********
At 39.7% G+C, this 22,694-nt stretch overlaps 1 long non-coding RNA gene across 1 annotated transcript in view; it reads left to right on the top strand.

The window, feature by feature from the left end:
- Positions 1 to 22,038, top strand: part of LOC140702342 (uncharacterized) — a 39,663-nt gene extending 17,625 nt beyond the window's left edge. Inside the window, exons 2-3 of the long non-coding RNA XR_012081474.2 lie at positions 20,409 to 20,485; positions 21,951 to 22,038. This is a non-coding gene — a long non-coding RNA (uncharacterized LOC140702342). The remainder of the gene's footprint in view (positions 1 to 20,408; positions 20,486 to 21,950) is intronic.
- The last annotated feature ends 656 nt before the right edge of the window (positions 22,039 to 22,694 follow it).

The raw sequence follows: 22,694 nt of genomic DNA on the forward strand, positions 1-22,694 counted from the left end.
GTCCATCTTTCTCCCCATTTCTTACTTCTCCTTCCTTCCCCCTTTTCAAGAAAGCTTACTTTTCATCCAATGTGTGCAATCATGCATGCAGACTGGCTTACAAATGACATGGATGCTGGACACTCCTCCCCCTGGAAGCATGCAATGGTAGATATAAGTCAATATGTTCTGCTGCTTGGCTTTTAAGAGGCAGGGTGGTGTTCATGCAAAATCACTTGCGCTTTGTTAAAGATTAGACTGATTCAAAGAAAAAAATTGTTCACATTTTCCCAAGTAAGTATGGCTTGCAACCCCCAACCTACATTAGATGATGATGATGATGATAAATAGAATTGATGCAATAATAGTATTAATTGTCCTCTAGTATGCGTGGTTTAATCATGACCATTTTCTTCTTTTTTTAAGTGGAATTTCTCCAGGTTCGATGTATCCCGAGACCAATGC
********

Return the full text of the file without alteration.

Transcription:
At 39.7% G+C, this 22,694-nt stretch overlaps 1 long non-coding RNA gene across 1 annotated transcript in view; it reads left to right on the top strand.

The window, feature by feature from the left end:
- Positions 1 to 22,038, top strand: part of LOC140702342 (uncharacterized) — a 39,663-nt gene extending 17,625 nt beyond the window's left edge. Inside the window, exons 2-3 of the long non-coding RNA XR_012081474.2 lie at positions 20,409 to 20,485; positions 21,951 to 22,038. This is a non-coding gene — a long non-coding RNA (uncharacterized LOC140702342). The remainder of the gene's footprint in view (positions 1 to 20,408; positions 20,486 to 21,950) is intronic.
- The last annotated feature ends 656 nt before the right edge of the window (positions 22,039 to 22,694 follow it).

The raw sequence follows: 22,694 nt of genomic DNA on the forward strand, positions 1-22,694 counted from the left end.
GTCCATCTTTCTCCCCATTTCTTACTTCTCCTTCCTTCCCCCTTTTCAAGAAAGCTTACTTTTCATCCAATGTGTGCAATCATGCATGCAGACTGGCTTACAAATGACATGGATGCTGGACACTCCTCCCCCTGGAAGCATGCAATGGTAGATATAAGTCAATATGTTCTGCTGCTTGGCTTTTAAGAGGCAGGGTGGTGTTCATGCAAAATCACTTGCGCTTTGTTAAAGATTAGACTGATTCAAAGAAAAAAATTGTTCACATTTTCCCAAGTAAGTATGGCTTGCAACCCCCAACCTACATTAGATGATGATGATGATGATAAATAGAATTGATGCAATAATAGTATTAATTGTCCTCTAGTATGCGTGGTTTAATCATGACCATTTTCTTCTTTTTTTAAGTGGAATTTCTCCAGGTTCGATGTATCCCGAGACCAATGC